Sexual ethics

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In Jewish thought, sexuality has both a positive and negative potential, depending on the context in which it is expressed. Judiasm recognizes that sexual need (Yitzra De’arayot) are essential.

Sexual acts within a marriage

Maimonides discusses this issue in regards to what kind of sexual acts are permitted – and unlike many other religions, he says that married couple may do whatever at all they wish with each other. At the same time, Maimonides was personally ascetic, and as a philosopher who taught that the highest goal was to study philosophy, he discouraged what he termed “excessive” sex. That being said, he states:

“A man’s wife is permitted to him. Therefore a man may do whatever he desires with his wife. They may engage in relations whenever they desire, kiss any organ desired, engage in vaginal or other intercourse, or engage in physical intimacy without relations, provided he does not release seed in vain. Nevertheless, it is pious conduct for a person not to act frivolously concerning such matters and to sanctify himself at the time of relations, as explained in Hilchot Deot. He should not depart from the ordinary pattern of the world. For this act was [given to us] for the sake of procreation…
… Our Sages do not derive satisfaction from a person who engages in sexual relations excessively … Instead, everyone who minimizes his sexual conduct is praiseworthy, provided he does not neglect his conjugal duties, without the consent of his wife”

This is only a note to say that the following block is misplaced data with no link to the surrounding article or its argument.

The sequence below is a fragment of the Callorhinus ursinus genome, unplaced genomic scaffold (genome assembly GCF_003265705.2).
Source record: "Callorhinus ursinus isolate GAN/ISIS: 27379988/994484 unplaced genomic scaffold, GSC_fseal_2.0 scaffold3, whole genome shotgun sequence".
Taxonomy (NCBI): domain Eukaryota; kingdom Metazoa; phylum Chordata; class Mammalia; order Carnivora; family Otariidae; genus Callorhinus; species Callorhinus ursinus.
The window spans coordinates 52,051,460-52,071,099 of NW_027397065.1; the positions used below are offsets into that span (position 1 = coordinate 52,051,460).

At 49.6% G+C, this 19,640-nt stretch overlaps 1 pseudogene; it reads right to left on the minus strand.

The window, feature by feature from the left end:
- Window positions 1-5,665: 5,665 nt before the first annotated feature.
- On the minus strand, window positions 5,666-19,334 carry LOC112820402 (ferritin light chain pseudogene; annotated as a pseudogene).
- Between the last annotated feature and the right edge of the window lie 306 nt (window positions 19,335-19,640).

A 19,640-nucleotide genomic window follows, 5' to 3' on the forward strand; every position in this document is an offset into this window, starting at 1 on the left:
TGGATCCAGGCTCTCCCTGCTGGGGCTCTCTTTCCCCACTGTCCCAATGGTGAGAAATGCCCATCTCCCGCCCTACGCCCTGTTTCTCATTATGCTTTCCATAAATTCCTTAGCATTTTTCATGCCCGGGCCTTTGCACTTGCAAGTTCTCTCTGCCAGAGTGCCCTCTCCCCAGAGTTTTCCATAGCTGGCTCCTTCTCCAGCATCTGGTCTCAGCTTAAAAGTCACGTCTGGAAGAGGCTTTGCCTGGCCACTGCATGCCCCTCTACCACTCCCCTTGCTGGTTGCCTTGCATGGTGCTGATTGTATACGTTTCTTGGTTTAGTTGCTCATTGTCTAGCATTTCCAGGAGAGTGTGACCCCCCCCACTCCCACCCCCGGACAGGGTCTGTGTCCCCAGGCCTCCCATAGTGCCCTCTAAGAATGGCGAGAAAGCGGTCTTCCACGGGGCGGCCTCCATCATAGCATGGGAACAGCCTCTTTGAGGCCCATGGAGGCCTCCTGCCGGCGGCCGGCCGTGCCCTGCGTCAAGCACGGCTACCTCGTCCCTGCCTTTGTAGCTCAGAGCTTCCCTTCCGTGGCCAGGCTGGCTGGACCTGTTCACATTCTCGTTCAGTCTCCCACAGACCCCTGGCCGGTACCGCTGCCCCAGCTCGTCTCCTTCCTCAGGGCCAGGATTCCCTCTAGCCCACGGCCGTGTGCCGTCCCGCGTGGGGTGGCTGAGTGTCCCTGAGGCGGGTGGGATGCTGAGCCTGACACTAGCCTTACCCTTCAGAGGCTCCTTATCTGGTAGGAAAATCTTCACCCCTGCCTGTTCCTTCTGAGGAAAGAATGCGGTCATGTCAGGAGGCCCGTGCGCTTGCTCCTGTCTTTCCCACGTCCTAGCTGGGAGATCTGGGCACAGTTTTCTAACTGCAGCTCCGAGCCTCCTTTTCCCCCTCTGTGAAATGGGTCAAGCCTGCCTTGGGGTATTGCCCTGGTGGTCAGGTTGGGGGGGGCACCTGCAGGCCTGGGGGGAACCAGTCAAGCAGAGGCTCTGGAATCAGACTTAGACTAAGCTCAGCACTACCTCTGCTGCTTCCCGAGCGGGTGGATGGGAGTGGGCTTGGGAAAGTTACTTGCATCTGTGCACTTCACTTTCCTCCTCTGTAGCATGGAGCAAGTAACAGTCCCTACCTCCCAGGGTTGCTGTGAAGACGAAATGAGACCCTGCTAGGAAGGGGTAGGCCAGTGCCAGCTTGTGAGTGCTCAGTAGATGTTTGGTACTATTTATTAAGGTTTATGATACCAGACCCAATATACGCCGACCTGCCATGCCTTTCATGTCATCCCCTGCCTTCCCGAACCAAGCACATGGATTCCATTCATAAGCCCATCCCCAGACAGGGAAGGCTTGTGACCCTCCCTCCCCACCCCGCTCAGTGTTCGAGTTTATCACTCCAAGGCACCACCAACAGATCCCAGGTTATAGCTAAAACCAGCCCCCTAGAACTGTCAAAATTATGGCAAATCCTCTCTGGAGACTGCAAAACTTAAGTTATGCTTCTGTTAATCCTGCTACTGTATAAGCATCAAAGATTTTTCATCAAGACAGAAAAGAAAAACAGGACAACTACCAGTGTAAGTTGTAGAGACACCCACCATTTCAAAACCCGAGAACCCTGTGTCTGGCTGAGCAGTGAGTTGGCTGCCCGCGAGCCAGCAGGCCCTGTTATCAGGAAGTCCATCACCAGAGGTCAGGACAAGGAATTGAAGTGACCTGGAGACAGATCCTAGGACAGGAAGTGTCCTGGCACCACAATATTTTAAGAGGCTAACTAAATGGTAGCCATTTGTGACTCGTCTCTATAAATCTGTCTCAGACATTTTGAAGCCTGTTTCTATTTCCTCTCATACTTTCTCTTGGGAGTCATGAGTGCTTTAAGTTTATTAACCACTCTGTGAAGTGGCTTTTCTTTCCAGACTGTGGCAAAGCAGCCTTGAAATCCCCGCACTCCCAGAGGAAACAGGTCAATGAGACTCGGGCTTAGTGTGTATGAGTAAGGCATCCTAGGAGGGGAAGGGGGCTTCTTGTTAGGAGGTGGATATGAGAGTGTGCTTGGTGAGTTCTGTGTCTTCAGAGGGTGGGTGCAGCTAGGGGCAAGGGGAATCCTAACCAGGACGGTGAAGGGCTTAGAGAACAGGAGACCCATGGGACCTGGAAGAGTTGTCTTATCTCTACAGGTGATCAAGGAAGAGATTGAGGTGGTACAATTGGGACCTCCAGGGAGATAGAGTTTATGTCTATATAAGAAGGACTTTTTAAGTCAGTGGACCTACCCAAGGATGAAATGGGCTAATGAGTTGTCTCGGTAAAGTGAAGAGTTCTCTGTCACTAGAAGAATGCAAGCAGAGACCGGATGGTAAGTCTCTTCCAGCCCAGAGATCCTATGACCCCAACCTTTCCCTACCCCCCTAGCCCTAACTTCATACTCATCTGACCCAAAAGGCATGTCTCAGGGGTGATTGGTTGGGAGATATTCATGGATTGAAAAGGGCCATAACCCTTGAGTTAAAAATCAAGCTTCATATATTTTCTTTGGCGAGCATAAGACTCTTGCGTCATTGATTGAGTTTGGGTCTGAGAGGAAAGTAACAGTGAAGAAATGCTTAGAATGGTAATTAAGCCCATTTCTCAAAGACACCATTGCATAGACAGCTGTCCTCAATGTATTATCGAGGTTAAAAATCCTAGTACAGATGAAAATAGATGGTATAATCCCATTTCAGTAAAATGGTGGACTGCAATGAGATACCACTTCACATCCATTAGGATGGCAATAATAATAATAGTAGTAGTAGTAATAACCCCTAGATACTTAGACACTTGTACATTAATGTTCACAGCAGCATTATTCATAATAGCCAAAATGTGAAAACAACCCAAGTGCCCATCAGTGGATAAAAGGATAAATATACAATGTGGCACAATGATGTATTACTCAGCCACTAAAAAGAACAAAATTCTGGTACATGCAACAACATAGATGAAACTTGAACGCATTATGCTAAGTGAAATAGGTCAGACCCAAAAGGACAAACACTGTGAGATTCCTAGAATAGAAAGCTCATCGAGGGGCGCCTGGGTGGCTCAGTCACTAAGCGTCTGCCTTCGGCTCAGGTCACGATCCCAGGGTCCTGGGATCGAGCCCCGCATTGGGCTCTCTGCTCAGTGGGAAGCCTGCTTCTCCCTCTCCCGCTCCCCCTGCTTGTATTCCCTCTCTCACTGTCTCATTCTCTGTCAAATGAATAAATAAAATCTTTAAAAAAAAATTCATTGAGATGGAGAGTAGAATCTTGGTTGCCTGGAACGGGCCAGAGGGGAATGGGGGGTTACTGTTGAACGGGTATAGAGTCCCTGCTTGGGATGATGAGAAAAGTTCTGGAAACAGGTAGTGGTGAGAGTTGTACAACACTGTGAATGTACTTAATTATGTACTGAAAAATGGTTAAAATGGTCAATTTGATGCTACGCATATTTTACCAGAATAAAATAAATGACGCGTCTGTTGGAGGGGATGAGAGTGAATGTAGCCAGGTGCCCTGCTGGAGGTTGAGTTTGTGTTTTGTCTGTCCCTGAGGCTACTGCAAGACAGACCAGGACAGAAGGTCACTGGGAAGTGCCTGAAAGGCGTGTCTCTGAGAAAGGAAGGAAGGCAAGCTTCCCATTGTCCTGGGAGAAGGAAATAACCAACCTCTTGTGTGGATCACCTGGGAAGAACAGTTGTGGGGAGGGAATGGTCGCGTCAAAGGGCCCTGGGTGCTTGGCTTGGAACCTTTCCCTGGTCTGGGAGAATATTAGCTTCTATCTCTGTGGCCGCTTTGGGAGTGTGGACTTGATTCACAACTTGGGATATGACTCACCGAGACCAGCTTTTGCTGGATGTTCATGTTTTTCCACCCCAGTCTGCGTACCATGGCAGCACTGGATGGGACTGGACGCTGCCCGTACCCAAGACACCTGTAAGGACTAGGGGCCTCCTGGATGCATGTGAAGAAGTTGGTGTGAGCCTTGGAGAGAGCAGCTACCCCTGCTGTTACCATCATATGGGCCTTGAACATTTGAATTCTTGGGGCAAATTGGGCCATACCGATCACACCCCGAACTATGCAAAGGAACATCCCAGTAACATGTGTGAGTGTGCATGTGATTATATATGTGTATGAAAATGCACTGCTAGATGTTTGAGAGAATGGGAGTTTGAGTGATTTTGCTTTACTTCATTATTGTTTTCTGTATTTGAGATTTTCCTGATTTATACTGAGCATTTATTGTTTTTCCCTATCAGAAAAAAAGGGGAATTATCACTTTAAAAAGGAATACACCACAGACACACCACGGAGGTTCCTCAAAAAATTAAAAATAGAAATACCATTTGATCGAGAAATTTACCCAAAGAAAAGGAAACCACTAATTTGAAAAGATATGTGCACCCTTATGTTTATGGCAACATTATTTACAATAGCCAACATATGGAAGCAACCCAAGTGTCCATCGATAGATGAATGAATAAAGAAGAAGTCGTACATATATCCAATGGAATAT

—Mishneh Torah, Issurei Biah, 21:9,11

The basic Jewish positive attitude towards sex and sexuality within marriage is especially opposed to Western Christianity, which does not view the matter much in favor, due to a belief that sex has been contaminated by original sin.

Also see:

Human sexuality

The Rabbinical Assembly published a pastoral letter for the purpose of teaching Jews about the Jewish tradition regarding sexuality. “This Is My Beloved: This Is My Friend: A Rabbinic Letter on Intimate Relations” was written by Rabbi Elliot N. Dorff on behalf of and with extensive input from The Rabbinical Assembly. It covers:

sex within marriage
having children
dealing with infertility
single parenthood
non-marital sex
the laws of family purity (tohorat hamishpacha)

It is available from the United Synagogue Book Service, or can be downloaded for free here:
This is My Beloved, This is My Friend: A Rabbinic Letter on Intimate Relations

Holiness in sex: the laws of family purity

Niddah, the Mikveh, and laws of family purity

Historical development of family purity laws

Having children and birth control

How many children should we have, and why? Can we use birth control?


The Tankah [Hebrew Bible] does not have any specific laws relating to pornography and Judaism has always had a positive attitude to sex. In fact, some commentators note, the Bible itself contains erotica, such as the Song of Songs. However, Jewish traditions of modesty and humility (tzniut) require Jewish men and women to dress modestly. Accordingly, though not disapproving of pornography in itself, Jewish tradition frowns on engaging in pornographic modelling or acting. There are also halakhic discussions on the prohibitions of hirhur (lit. “thought”) and histaklut (lit. “gazing”), which may impact on pornography. The issue, according to Chabad website, is one of personal control over one’s urges, which pornography, it is asserted, takes away.